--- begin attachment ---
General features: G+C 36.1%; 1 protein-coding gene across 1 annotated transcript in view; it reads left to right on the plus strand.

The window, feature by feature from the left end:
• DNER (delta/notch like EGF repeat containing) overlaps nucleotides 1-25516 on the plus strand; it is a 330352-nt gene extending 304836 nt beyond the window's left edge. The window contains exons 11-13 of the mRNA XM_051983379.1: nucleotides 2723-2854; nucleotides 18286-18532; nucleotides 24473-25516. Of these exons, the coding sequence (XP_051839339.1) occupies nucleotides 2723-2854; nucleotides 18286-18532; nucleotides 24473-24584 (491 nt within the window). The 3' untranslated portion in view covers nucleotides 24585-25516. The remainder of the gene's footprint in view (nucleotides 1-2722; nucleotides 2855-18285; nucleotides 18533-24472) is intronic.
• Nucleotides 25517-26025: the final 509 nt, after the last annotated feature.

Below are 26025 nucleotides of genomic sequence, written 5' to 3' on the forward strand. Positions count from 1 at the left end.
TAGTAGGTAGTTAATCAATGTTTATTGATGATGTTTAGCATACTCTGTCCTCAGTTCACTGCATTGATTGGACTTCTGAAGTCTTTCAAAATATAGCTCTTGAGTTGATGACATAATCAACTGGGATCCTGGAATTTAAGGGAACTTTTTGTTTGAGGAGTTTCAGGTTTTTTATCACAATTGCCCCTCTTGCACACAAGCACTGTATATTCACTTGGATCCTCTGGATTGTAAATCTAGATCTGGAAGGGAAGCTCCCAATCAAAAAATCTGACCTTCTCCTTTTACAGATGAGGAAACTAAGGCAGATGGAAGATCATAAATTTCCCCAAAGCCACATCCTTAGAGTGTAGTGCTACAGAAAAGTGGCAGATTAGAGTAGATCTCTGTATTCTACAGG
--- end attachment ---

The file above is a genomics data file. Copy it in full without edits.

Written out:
General features: G+C 36.1%; 1 protein-coding gene across 1 annotated transcript in view; it reads left to right on the plus strand.

The window, feature by feature from the left end:
• DNER (delta/notch like EGF repeat containing) overlaps nucleotides 1-25516 on the plus strand; it is a 330352-nt gene extending 304836 nt beyond the window's left edge. The window contains exons 11-13 of the mRNA XM_051983379.1: nucleotides 2723-2854; nucleotides 18286-18532; nucleotides 24473-25516. Of these exons, the coding sequence (XP_051839339.1) occupies nucleotides 2723-2854; nucleotides 18286-18532; nucleotides 24473-24584 (491 nt within the window). The 3' untranslated portion in view covers nucleotides 24585-25516. The remainder of the gene's footprint in view (nucleotides 1-2722; nucleotides 2855-18285; nucleotides 18533-24472) is intronic.
• Nucleotides 25517-26025: the final 509 nt, after the last annotated feature.

Below are 26025 nucleotides of genomic sequence, written 5' to 3' on the forward strand. Positions count from 1 at the left end.
TAGTAGGTAGTTAATCAATGTTTATTGATGATGTTTAGCATACTCTGTCCTCAGTTCACTGCATTGATTGGACTTCTGAAGTCTTTCAAAATATAGCTCTTGAGTTGATGACATAATCAACTGGGATCCTGGAATTTAAGGGAACTTTTTGTTTGAGGAGTTTCAGGTTTTTTATCACAATTGCCCCTCTTGCACACAAGCACTGTATATTCACTTGGATCCTCTGGATTGTAAATCTAGATCTGGAAGGGAAGCTCCCAATCAAAAAATCTGACCTTCTCCTTTTACAGATGAGGAAACTAAGGCAGATGGAAGATCATAAATTTCCCCAAAGCCACATCCTTAGAGTGTAGTGCTACAGAAAAGTGGCAGATTAGAGTAGATCTCTGTATTCTACAGG